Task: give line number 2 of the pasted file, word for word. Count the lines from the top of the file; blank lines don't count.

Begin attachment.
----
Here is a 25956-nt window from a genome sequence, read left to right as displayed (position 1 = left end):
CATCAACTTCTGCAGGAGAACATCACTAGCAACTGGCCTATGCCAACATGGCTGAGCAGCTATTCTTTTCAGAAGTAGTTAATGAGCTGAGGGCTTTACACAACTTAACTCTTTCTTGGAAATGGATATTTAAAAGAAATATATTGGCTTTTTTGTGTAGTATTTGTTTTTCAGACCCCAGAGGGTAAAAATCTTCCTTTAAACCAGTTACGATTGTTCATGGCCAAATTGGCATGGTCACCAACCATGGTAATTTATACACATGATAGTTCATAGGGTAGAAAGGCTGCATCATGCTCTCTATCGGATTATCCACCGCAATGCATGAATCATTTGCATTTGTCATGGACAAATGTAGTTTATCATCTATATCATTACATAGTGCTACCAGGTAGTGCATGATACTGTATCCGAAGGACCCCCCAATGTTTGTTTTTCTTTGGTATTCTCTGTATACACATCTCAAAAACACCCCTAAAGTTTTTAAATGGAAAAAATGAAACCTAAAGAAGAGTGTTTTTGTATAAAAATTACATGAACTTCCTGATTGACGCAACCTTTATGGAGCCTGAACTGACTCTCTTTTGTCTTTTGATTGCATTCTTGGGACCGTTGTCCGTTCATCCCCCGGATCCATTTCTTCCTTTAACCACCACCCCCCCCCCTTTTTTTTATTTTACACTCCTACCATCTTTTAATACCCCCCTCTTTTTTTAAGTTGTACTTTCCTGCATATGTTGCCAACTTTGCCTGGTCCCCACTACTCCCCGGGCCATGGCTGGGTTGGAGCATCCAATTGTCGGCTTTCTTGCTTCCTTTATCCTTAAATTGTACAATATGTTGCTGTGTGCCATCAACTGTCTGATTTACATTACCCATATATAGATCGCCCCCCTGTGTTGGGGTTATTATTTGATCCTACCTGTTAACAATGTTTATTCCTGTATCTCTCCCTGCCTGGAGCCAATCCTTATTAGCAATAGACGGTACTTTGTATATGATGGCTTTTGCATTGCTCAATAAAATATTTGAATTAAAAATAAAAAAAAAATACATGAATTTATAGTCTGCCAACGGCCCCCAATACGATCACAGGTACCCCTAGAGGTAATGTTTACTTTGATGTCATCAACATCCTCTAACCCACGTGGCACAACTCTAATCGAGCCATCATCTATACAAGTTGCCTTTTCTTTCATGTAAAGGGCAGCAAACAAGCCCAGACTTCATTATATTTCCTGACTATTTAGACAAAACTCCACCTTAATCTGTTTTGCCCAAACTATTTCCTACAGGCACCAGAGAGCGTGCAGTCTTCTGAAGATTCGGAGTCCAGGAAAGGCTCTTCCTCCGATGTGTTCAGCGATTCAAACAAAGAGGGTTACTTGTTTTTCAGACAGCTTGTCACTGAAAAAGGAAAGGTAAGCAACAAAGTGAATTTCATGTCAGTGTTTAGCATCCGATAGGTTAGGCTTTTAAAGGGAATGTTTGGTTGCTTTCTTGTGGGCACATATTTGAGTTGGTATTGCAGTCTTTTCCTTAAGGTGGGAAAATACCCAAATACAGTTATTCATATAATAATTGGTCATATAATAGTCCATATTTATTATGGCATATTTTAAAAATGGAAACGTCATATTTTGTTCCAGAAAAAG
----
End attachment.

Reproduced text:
CATCAACTTCTGCAGGAGAACATCACTAGCAACTGGCCTATGCCAACATGGCTGAGCAGCTATTCTTTTCAGAAGTAGTTAATGAGCTGAGGGCTTTACACAACTTAACTCTTTCTTGGAAATGGATATTTAAAAGAAATATATTGGCTTTTTTGTGTAGTATTTGTTTTTCAGACCCCAGAGGGTAAAAATCTTCCTTTAAACCAGTTACGATTGTTCATGGCCAAATTGGCATGGTCACCAACCATGGTAATTTATACACATGATAGTTCATAGGGTAGAAAGGCTGCATCATGCTCTCTATCGGATTATCCACCGCAATGCATGAATCATTTGCATTTGTCATGGACAAATGTAGTTTATCATCTATATCATTACATAGTGCTACCAGGTAGTGCATGATACTGTATCCGAAGGACCCCCCAATGTTTGTTTTTCTTTGGTATTCTCTGTATACACATCTCAAAAACACCCCTAAAGTTTTTAAATGGAAAAAATGAAACCTAAAGAAGAGTGTTTTTGTATAAAAATTACATGAACTTCCTGATTGACGCAACCTTTATGGAGCCTGAACTGACTCTCTTTTGTCTTTTGATTGCATTCTTGGGACCGTTGTCCGTTCATCCCCCGGATCCATTTCTTCCTTTAACCACCACCCCCCCCCCTTTTTTTTATTTTACACTCCTACCATCTTTTAATACCCCCCTCTTTTTTTAAGTTGTACTTTCCTGCATATGTTGCCAACTTTGCCTGGTCCCCACTACTCCCCGGGCCATGGCTGGGTTGGAGCATCCAATTGTCGGCTTTCTTGCTTCCTTTATCCTTAAATTGTACAATATGTTGCTGTGTGCCATCAACTGTCTGATTTACATTACCCATATATAGATCGCCCCCCTGTGTTGGGGTTATTATTTGATCCTACCTGTTAACAATGTTTATTCCTGTATCTCTCCCTGCCTGGAGCCAATCCTTATTAGCAATAGACGGTACTTTGTATATGATGGCTTTTGCATTGCTCAATAAAATATTTGAATTAAAAATAAAAAAAAAATACATGAATTTATAGTCTGCCAACGGCCCCCAATACGATCACAGGTACCCCTAGAGGTAATGTTTACTTTGATGTCATCAACATCCTCTAACCCACGTGGCACAACTCTAATCGAGCCATCATCTATACAAGTTGCCTTTTCTTTCATGTAAAGGGCAGCAAACAAGCCCAGACTTCATTATATTTCCTGACTATTTAGACAAAACTCCACCTTAATCTGTTTTGCCCAAACTATTTCCTACAGGCACCAGAGAGCGTGCAGTCTTCTGAAGATTCGGAGTCCAGGAAAGGCTCTTCCTCCGATGTGTTCAGCGATTCAAACAAAGAGGGTTACTTGTTTTTCAGACAGCTTGTCACTGAAAAAGGAAAGGTAAGCAACAAAGTGAATTTCATGTCAGTGTTTAGCATCCGATAGGTTAGGCTTTTAAAGGGAATGTTTGGTTGCTTTCTTGTGGGCACATATTTGAGTTGGTATTGCAGTCTTTTCCTTAAGGTGGGAAAATACCCAAATACAGTTATTCATATAATAATTGGTCATATAATAGTCCATATTTATTATGGCATATTTTAAAAATGGAAACGTCATATTTTGTTCCAGAAAAAG